3D Billboards: No glasses required
Researchers from TriLite, in cooperation with the Vienna University of Technology in Austria state that the have managed to develop a revolutionary new type of display that if successfully implemented, could result in massive billboard screens which can project 3D images, with no glass required, essentially blurring the line between 3D displays and holograms (where hundreds of different images can be projected at different angles)
Trixels or 3D pixels as they are called revolve around individual beams of light which are projected directly into the viewer’s eyes.
The Trixels use a combination of mirrors and lasers to generate each beam, and according to TriLite, the left and right eye is presented with a different picture each. To fully experience the 3D effect, a viewer must be positioned at a certain distance away from the screen, lest the image appear in regular 2D.
A member of TriLite, Jörg Reitterer states that they are creating a second prototype, which will display color pictures with a higher resolution.
Shoes: The power source of the future?
Just around the corner from Vienna, researchers in Germany have developed a pair of shoes that generate electricity via the act of walking. As such, the technology is a viable option to be used to power wearable electronic sensors without the need for batteries.
The concept consists of two devices; a shock harvester, that generates power when the heel strikes the ground and a swing harvester that produces power when the foot is in motion.
The researchers are currently working on indoor navigation. The shoes have inbuilt sensors that measure the acceleration of the foot, the angular velocity and the magnetic field. The data gathered from these sensors can be used to calculate how far one has travelled and in which direction. Both devices generate power by making use of the motion between magnets and coils. As such when the magnetic field of a moving magnet passes by a stationary coil, a voltage is induced and an electric current is generated. Although it should be noted that the power generated is around 3-4 milliWatt (mW) which is basically useless for smartphones which require 2000mW, but can be used to power small sensors and transmitters.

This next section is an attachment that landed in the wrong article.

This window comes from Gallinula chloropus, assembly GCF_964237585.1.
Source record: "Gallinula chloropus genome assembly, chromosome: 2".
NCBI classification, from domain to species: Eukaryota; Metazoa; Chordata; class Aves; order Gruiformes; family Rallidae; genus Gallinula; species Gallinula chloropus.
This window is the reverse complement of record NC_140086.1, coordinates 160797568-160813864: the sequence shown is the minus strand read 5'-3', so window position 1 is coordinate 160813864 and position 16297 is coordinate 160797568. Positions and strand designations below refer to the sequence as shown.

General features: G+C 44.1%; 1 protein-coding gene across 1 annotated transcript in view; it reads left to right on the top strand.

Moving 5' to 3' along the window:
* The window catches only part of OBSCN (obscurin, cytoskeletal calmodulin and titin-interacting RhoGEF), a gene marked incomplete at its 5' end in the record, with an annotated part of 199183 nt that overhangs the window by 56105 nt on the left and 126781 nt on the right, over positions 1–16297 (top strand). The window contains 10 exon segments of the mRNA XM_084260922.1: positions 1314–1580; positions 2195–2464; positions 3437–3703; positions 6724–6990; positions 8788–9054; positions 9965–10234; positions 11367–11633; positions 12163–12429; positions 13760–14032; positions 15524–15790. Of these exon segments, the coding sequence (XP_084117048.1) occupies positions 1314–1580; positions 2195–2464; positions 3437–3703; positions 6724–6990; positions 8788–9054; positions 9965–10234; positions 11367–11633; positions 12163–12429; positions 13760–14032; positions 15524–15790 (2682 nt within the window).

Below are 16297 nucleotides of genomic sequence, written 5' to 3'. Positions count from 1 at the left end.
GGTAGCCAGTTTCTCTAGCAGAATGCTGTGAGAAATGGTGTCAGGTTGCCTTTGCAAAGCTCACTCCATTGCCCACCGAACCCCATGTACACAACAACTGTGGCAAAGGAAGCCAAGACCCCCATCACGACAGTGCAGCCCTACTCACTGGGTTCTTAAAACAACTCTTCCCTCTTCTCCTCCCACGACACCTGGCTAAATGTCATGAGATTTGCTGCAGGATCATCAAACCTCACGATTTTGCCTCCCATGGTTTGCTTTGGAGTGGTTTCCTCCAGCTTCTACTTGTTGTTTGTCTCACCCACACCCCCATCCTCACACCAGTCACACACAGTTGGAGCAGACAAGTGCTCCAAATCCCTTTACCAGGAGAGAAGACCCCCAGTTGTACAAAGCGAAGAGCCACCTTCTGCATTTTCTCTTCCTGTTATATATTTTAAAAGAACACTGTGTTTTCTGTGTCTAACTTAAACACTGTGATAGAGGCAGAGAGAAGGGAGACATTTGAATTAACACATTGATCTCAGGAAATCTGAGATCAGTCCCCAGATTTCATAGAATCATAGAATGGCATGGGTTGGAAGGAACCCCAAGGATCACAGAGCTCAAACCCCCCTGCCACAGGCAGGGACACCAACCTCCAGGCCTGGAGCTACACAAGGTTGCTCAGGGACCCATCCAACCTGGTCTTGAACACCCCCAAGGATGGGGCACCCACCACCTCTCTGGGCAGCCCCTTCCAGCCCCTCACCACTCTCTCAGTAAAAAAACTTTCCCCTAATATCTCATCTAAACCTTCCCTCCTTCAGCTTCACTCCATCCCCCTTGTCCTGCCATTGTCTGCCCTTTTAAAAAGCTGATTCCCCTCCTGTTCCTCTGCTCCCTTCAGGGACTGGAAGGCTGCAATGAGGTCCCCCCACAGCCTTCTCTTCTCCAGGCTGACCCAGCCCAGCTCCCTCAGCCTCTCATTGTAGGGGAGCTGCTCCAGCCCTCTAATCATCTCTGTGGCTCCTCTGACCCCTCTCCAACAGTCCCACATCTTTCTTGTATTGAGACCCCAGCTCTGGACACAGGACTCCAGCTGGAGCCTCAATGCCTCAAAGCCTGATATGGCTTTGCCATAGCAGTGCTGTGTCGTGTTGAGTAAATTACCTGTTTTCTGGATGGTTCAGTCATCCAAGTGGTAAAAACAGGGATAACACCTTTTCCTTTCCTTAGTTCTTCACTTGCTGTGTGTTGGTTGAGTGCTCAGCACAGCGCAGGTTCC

In addition, the swing harvester has another purpose; a self-lacing shoe for the elderly. The shoe would detect when a user stepped into it and lace itself up, as well as open up again when required. The harvesting device would generate the energy for the closing mechanism.
The glass that gives 2x the power
It seems that researchers are discovering all kinds of new things. Added to that list, ETH Zurich researchers have discovered a new type of glass material that may be used as an electrode in lithium-ion batteries which could very well result in the doubling of a smartphone’s battery life.
Led by Dr Semih Afyon and Reinhard Nesper, the material may have the potential to double battery capacity. They call it Vanadate-borate glass and it is being used as a cathode material.
Forged from vanadium oxide (V2O5) and lithium-borate (LiBO2) precursors, the material was coated with reduced graphite oxide (RGO) to enhance the electrode properties of the material. The resulting charge would be enough to give almost twice the power for a smartphone when compared to a normal battery.
Vanadium-based compound was used as it is a transition metal with various oxidation states, which can be exploited to reach higher capacities. To produce the cathode material, powdered vanadium pentoxide was blended with borate compounds. The scientists melted the powder at 900 degrees Celsius and cooled the melt as quickly as possible to form glass. The resulting paper-thin sheets were then crushed into a powder before use, as this increases their surface area and creates pore space.
One major advantage of vanadate-borate glass is that it is simple and inexpensive to manufacture. This is expected to increase the chance of finding an industrial application.